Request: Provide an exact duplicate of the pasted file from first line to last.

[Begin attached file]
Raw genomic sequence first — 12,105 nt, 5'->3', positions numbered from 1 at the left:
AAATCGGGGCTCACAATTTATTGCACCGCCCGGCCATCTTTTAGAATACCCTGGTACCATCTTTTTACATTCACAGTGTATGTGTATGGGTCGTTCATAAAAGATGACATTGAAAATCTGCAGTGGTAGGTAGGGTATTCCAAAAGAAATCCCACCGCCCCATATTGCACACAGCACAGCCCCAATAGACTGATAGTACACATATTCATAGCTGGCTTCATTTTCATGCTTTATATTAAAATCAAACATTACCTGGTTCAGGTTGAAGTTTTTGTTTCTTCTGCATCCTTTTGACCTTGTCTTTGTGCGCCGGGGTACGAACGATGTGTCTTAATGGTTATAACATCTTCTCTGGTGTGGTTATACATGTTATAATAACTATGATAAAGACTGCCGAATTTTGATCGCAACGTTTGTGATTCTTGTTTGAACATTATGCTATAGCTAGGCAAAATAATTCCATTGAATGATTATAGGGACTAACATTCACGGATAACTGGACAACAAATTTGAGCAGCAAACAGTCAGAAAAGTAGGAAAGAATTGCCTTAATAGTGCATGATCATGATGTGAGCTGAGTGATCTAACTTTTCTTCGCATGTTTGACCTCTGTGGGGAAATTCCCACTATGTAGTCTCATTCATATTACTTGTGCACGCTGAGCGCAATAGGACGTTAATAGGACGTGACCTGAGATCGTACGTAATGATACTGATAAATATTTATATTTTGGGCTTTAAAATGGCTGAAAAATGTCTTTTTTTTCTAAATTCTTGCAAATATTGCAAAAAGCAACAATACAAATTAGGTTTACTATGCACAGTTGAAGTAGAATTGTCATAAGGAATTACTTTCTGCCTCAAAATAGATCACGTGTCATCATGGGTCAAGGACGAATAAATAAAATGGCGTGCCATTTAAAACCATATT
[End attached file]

Raw genomic sequence first — 12,105 nt, 5'->3', positions numbered from 1 at the left:
AAATCGGGGCTCACAATTTATTGCACCGCCCGGCCATCTTTTAGAATACCCTGGTACCATCTTTTTACATTCACAGTGTATGTGTATGGGTCGTTCATAAAAGATGACATTGAAAATCTGCAGTGGTAGGTAGGGTATTCCAAAAGAAATCCCACCGCCCCATATTGCACACAGCACAGCCCCAATAGACTGATAGTACACATATTCATAGCTGGCTTCATTTTCATGCTTTATATTAAAATCAAACATTACCTGGTTCAGGTTGAAGTTTTTGTTTCTTCTGCATCCTTTTGACCTTGTCTTTGTGCGCCGGGGTACGAACGATGTGTCTTAATGGTTATAACATCTTCTCTGGTGTGGTTATACATGTTATAATAACTATGATAAAGACTGCCGAATTTTGATCGCAACGTTTGTGATTCTTGTTTGAACATTATGCTATAGCTAGGCAAAATAATTCCATTGAATGATTATAGGGACTAACATTCACGGATAACTGGACAACAAATTTGAGCAGCAAACAGTCAGAAAAGTAGGAAAGAATTGCCTTAATAGTGCATGATCATGATGTGAGCTGAGTGATCTAACTTTTCTTCGCATGTTTGACCTCTGTGGGGAAATTCCCACTATGTAGTCTCATTCATATTACTTGTGCACGCTGAGCGCAATAGGACGTTAATAGGACGTGACCTGAGATCGTACGTAATGATACTGATAAATATTTATATTTTGGGCTTTAAAATGGCTGAAAAATGTCTTTTTTTTCTAAATTCTTGCAAATATTGCAAAAAGCAACAATACAAATTAGGTTTACTATGCACAGTTGAAGTAGAATTGTCATAAGGAATTACTTTCTGCCTCAAAATAGATCACGTGTCATCATGGGTCAAGGACGAATAAATAAAATGGCGTGCCATTTAAAACCATATT